Nigel Farage is keen to play a role in the relationship between the UK and US and has not dismissed the idea of taking on a diplomatic position.
In an interview with CNN on 24 November, the interim Ukip leader said that considering "anything is possible", he is open to Donald Trump's recommendation that he be made ambassador to the US, despite not having experience in the Foreign Office.
"In normal terms, I wouldn't necessarily put the words 'Farage' and 'Ambassador' together. However, 2016 has been a year of dramatic change, so I think anything is possible," the figure head of the Brexit movement said.
"But Mr Trump may think it's a very good idea, the question is 'What does Mrs May think?' and so far, I have to say, over the last couple of weeks since I met the president-elect, I keep saying I would love to play a constructive middle-man role between the administrations, but they don't seem to want me for some reason."
His comments come after Trump recommended Farage for the position claiming that he would do "a great job". However, Downing Street already rejected the recommendation citing "there is no vacancy".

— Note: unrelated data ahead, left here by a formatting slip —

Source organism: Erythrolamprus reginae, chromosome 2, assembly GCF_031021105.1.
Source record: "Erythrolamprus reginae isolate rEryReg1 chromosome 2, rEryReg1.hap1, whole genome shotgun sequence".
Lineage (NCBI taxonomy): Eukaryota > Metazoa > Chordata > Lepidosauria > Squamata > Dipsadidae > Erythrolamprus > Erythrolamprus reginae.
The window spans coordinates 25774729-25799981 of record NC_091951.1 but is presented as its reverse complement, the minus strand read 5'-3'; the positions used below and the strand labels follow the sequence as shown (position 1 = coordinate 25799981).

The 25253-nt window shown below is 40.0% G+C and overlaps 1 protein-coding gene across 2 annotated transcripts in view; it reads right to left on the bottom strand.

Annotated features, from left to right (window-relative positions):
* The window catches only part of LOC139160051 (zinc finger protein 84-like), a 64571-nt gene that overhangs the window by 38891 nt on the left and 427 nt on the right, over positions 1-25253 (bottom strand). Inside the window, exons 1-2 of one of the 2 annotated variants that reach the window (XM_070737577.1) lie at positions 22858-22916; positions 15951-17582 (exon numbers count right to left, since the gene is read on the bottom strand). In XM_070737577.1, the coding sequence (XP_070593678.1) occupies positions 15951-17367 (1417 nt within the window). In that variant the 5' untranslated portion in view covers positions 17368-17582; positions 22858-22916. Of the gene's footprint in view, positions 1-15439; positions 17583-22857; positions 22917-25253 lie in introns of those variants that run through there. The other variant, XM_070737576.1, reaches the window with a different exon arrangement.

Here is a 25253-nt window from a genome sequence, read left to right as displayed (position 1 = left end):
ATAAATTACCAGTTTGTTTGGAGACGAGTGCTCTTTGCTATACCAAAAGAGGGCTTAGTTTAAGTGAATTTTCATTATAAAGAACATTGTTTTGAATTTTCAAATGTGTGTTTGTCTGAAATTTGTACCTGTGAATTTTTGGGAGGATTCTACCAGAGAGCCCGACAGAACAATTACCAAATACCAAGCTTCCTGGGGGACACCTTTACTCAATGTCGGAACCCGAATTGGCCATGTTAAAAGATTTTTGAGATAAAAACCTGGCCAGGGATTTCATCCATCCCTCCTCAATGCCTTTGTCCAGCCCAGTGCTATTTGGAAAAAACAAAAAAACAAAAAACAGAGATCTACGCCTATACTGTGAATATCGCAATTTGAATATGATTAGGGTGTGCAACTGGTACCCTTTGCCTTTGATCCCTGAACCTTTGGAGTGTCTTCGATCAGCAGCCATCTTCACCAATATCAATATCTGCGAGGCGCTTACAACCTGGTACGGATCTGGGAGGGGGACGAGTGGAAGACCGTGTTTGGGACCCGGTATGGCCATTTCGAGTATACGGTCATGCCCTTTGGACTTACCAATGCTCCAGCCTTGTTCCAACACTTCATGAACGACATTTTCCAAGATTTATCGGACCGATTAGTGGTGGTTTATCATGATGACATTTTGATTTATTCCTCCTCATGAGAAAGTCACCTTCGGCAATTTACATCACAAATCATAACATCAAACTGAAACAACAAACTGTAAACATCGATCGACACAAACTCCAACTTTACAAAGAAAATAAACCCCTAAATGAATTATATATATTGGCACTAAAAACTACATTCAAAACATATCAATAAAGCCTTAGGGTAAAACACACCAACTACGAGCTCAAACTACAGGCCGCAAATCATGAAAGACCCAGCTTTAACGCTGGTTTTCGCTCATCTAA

"I don't think I'm going to be made British ambassador, let's be honest. I'm not Foreign Office... maybe I'm not the type," Farage told the new channel. "But I did have 20 years in business before getting involved with politics, I do know how to cut deals, I do have the support, amazingly, of the president-elect, and I do know a number of his team, some of whom I've known for years. I am very keen for Britain and America to get closer again.
"My critics would say I've spent my career trying to knock down, buildings...well now I'd like the chance to try and help build one," he added.
Offering his opinion on Trump's choice for chief strategist, Steve Bannon, Farage spoke highly of the former Breitbart News chief. "He's a brilliant man. He's a man who's succeeded in the military, he's succeeded in business, he's succeeded in Hollywood, and now he's succeeded in politics – remarkable," he noted.
Further, the interim Ukip leader went on to defend Bannon against reports that the latter was racist and a white supremacist. "I've spent a fair amount of time with him in an office environment, but equally in a social environment as well, I've never heard him say a single racist thing... I would not be writing for Breitbart, I would not have the association with them if I thought Bannon was anything other than a decent democrat, who believes in democratic change for America," Farage added.